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I'm reviewing Haskell: The Craft of Functional Programming, however the type signatures on page 356 have thrown me for a loop.

Here is a simple one:

succeed :: b -> Parse a b
succeed val inp = [( val, inp )]

How can that be b -> Parse a b, if

succeed Int -> Int
succeed a = a


succeed Int -> Int -> Int
succeed a b = a + b

The amount of arguments your taking has to be in the type declaration right? How can you take val, and imp, if your type declaration only has one type variable: succeed :: b -> Parse a b is supposed to read, take one variable of type a and return a type of Parse a b, not take two variables... where is inp permitted?

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up vote 7 down vote accepted

Because Parse is a type synonym with -> in its expansion. Example:

type Foo = Int -> Int

succeed :: Int -> Foo
succeed a b = a + b
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I looked dazed at this for a while, the explicit mention of a synonym with -> was certainly helpful. I understand what you mean now, this seems to rather obscure the clarity of the type system -- could you or someone else comment on this affect.. – Evan Carroll Oct 20 '10 at 1:18
@Evan: Writing succeed's type with that shortcut makes it explicit you probably want to apply that function to two arguments. You're supposed to apply it to one argument so it produces a parser (aka function). It could have been defined with only with argument on the left side, like this succeed val = \inp -> [(val, inp)], i.e., takes an argument val and produces a parser (aka function) that takes inp and produces that list. It just happens that a parser is actually a function. Because you can easily compose functions, you can easily compose parsers written in this style. – R. Martinho Fernandes Oct 20 '10 at 1:30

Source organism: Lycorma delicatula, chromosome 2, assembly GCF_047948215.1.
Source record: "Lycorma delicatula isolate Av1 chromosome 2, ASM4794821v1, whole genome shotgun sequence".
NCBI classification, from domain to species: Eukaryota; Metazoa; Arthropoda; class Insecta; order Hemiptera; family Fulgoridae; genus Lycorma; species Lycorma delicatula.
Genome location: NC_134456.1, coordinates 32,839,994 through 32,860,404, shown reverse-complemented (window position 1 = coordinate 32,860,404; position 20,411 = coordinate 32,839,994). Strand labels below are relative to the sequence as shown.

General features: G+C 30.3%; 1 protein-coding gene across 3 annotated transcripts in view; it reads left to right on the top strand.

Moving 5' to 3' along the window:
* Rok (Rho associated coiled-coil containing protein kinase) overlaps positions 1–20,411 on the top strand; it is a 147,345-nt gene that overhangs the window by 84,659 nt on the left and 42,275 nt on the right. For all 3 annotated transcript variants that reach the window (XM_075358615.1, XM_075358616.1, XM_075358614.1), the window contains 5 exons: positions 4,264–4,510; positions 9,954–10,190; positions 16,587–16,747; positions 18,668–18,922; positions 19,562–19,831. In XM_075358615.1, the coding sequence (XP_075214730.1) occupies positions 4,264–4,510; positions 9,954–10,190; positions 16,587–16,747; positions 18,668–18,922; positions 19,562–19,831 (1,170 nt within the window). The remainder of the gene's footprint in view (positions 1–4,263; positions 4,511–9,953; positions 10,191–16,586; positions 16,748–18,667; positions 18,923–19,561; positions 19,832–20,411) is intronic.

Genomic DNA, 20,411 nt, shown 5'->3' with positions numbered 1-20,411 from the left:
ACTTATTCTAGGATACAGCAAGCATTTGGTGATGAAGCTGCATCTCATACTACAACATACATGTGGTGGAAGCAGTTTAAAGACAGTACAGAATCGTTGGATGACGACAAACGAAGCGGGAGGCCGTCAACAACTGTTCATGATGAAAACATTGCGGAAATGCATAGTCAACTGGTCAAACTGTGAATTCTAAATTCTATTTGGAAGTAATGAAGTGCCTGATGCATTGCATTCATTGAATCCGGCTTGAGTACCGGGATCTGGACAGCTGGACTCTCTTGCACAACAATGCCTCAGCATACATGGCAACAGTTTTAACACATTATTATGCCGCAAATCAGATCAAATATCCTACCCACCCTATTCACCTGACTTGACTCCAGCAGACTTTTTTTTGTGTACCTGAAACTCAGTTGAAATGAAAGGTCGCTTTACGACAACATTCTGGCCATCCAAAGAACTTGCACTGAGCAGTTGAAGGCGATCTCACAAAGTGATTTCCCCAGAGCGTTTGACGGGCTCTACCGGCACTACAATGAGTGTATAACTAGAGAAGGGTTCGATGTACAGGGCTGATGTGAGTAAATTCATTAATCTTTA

I wish the book was this explicit about what was happening – Evan Carroll Oct 20 '10 at 6:02

In Haskell all functions take exactly one argument and produce exactly one result. When have a type like this a -> b -> c you have the same as a -> (b -> c). So, instead of a two-argument function, you actually have a function that when given an argument produces another function that takes the second argument and produces the final result.

When you apply a function to two arguments, like this f x y, it's the same as (f x) y. You're actually applying the function that results from f x to the second argument y. From this behavior you get "partial application" for free.

There is a pair of functions in the Prelude named curry and uncurry that let you convert between functions written in this style and functions that take two arguments directly as a pair:

uncurry :: (a -> b -> c) -> ((a,b) -> c)
curry :: ((a,b) -> c) -> (a -> b -> c)

f  :: a -> b -> c
f = ...
f' :: (a,b) -> c
f' = uncurry f

I don't know how Parse was defined, but if you define it as a synonym to a function type (something common with parsers), you get that kind of behavior.

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